Vanderbilt Law Review

First Page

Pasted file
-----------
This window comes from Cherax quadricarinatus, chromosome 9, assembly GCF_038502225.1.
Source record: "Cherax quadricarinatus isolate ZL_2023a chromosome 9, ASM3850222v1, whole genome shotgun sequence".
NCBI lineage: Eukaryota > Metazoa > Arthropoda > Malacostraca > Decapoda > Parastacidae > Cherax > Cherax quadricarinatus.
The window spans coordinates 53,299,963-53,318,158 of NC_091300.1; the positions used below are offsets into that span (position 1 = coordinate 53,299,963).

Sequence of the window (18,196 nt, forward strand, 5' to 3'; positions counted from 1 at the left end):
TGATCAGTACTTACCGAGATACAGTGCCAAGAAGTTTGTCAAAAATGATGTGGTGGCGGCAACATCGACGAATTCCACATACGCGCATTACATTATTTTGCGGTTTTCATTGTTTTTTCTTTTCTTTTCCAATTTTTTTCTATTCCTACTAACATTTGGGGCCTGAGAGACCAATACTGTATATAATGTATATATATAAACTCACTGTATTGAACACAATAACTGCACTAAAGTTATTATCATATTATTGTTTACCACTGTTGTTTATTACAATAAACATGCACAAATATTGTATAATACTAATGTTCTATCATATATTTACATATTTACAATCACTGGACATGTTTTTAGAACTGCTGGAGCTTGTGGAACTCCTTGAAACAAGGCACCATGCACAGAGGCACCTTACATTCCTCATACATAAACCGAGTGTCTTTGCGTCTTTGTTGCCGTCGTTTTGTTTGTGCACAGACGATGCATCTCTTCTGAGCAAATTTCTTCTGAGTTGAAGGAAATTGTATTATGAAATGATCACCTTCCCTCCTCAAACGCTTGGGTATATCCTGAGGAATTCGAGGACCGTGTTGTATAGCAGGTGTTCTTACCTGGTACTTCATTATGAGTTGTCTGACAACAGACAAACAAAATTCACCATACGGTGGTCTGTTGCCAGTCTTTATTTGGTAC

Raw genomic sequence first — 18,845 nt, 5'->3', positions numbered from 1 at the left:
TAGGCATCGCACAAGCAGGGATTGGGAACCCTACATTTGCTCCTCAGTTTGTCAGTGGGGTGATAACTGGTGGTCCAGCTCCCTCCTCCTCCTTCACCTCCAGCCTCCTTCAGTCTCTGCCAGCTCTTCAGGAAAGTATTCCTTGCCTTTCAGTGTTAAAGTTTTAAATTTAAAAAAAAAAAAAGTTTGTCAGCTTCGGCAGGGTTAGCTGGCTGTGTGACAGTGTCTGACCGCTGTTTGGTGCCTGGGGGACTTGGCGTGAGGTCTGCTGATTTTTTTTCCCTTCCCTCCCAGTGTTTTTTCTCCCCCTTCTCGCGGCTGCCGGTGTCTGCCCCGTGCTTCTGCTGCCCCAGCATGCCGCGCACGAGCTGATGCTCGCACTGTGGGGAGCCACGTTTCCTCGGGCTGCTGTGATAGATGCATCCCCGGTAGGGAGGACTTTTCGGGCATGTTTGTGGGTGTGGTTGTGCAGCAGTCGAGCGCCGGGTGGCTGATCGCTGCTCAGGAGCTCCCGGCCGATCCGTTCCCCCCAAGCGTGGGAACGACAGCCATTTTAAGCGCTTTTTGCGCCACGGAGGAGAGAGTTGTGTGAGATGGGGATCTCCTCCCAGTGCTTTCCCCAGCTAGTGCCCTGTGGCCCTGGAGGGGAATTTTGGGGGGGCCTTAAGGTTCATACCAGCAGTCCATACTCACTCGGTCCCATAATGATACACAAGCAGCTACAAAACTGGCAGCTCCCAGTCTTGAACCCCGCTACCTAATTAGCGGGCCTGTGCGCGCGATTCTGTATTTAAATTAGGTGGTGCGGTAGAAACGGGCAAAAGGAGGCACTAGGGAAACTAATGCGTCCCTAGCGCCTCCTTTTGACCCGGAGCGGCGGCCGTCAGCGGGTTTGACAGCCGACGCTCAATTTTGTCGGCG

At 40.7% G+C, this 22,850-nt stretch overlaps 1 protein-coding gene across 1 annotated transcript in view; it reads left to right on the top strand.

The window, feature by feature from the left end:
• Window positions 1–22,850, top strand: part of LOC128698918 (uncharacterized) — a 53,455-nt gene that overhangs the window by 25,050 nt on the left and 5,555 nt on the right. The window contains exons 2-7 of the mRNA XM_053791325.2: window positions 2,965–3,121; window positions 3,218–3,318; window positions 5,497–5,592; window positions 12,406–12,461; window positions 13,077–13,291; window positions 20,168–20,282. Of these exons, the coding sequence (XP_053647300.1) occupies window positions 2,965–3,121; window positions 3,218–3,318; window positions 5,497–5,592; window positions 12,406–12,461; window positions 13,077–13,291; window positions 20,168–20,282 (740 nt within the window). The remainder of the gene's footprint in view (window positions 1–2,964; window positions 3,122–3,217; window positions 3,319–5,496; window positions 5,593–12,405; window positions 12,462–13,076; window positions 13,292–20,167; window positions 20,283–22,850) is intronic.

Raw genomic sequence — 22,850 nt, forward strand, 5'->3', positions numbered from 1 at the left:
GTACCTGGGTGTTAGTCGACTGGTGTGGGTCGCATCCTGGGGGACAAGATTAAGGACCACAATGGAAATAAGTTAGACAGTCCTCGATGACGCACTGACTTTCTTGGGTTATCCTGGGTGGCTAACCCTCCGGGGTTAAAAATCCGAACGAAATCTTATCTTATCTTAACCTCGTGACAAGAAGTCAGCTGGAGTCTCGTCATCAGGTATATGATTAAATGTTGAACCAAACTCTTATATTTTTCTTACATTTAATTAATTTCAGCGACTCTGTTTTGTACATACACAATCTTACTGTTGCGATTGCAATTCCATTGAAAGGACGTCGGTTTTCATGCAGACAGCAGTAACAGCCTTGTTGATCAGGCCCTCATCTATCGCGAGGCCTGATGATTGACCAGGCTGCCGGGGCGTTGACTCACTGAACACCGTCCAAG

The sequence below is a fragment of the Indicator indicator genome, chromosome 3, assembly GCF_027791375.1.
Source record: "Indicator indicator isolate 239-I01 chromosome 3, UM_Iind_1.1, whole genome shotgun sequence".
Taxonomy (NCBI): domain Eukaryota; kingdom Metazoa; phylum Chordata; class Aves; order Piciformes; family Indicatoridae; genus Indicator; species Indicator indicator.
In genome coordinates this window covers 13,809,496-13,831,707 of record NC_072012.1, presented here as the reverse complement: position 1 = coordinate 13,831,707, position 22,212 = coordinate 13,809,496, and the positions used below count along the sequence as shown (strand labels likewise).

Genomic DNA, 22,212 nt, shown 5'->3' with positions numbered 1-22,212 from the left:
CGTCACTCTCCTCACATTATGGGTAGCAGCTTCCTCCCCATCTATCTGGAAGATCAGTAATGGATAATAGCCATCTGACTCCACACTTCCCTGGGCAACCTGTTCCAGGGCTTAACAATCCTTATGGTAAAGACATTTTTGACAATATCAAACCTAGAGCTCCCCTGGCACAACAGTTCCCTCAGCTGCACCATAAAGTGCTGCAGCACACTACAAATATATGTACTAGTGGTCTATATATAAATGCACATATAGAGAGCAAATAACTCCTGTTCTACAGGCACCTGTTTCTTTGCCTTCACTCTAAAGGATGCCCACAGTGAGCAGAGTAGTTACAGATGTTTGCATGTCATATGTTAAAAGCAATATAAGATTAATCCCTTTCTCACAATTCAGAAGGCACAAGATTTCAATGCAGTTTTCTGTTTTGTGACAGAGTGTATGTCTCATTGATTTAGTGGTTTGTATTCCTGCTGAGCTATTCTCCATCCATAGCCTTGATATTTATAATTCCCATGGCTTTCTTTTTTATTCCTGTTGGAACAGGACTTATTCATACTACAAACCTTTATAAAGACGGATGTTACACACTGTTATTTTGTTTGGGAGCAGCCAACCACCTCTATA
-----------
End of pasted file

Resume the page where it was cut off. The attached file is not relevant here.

The small firm, particularly the newly formed one, is confronted with problems ranging from the shortage of capital to the legal intricacies of organizational form. The technical obstacle of raising capital, obtaining sales outlets, and purchasing equipment must be surmounted. In the final analysis, however, the success of a small business depends upon the managerial ability of its owner.' The purpose of this article is to identify a few of the major management problems of the small enterprise and suggest appropriate solutions. One continuous difficulty is the structuring of the organization. At what point should staff specialization occur? What are the most common managerial problems encountered with growth? An other major problem is the development of good leadership patterns and the appropriate use of the power of delegation. How can the chief executive of a small business delegate decision-making powers to his subordinates? What are the common faults in delegation and leadership patterns in small firms?